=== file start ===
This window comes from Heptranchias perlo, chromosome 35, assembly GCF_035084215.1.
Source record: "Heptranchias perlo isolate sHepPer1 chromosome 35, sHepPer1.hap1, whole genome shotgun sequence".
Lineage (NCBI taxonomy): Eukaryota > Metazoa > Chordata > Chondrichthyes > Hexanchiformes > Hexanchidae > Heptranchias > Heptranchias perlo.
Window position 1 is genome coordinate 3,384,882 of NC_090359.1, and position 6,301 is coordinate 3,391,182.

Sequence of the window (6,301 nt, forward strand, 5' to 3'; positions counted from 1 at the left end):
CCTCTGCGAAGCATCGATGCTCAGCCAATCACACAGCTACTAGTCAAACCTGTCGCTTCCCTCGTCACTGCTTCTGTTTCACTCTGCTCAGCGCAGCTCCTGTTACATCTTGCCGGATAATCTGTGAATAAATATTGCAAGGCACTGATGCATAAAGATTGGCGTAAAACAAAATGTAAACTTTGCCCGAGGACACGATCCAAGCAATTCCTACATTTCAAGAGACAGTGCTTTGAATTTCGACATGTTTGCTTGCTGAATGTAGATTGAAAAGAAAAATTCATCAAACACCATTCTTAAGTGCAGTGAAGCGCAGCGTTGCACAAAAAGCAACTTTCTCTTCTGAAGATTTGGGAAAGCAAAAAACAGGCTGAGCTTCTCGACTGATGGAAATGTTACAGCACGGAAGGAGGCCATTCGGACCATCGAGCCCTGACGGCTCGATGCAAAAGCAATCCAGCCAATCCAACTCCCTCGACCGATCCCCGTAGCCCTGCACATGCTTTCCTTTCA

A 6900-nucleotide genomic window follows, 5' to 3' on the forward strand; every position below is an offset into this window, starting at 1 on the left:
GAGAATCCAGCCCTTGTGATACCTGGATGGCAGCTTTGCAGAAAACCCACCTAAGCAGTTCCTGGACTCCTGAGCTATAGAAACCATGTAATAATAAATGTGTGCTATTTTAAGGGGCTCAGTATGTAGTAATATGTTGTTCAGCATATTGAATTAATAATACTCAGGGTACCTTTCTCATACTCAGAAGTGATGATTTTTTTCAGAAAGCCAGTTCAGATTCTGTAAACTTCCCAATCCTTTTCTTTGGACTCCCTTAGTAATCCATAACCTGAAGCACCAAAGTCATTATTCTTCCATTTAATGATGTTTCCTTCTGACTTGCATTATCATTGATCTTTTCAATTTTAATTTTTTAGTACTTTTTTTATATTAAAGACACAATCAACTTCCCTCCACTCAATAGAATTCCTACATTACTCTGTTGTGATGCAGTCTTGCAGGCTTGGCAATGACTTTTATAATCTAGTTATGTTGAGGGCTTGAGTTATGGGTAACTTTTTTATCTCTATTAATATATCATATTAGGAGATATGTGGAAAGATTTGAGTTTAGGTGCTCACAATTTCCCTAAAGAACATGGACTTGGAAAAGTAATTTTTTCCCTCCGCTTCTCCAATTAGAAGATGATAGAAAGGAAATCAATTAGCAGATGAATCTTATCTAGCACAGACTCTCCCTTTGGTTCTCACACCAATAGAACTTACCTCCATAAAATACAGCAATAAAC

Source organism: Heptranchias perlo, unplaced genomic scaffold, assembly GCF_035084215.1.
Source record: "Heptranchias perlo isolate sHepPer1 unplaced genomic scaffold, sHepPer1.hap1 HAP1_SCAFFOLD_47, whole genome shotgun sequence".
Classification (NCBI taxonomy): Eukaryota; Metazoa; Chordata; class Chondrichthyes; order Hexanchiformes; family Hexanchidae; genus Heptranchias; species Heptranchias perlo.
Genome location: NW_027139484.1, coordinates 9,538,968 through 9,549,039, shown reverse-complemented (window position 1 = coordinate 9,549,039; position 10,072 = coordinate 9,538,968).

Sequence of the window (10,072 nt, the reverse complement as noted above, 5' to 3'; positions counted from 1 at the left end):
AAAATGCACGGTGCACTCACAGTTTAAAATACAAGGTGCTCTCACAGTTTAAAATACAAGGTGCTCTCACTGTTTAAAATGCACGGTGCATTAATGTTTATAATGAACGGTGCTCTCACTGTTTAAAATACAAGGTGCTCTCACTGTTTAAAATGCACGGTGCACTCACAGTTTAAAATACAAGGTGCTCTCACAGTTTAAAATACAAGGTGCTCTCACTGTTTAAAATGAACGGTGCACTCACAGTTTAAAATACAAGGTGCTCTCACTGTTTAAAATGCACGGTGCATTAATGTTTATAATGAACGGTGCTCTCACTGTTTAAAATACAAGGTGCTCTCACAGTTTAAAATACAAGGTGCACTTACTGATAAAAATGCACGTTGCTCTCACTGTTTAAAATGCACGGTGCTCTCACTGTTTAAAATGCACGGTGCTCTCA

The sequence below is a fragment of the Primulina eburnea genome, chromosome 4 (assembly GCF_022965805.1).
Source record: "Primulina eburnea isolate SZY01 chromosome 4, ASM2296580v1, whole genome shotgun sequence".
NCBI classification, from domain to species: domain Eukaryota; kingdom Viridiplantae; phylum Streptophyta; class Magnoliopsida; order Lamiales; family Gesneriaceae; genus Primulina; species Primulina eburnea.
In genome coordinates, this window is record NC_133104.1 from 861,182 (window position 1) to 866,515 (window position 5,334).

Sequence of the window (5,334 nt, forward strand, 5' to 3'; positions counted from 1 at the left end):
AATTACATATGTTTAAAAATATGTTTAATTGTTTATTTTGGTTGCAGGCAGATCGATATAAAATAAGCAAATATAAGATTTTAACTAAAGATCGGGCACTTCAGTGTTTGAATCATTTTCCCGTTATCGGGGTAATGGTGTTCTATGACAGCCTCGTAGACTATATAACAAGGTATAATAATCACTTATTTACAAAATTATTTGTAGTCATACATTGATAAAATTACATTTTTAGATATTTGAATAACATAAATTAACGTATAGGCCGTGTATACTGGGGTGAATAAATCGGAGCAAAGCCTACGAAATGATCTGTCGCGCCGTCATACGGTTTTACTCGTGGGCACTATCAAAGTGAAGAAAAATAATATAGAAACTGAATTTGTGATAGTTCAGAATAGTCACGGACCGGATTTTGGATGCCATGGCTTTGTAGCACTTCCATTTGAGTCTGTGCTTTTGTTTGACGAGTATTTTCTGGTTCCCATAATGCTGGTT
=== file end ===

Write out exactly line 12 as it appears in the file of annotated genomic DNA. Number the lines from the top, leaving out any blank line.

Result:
Genome location: NW_027139484.1, coordinates 9,538,968 through 9,549,039, shown reverse-complemented (window position 1 = coordinate 9,549,039; position 10,072 = coordinate 9,538,968).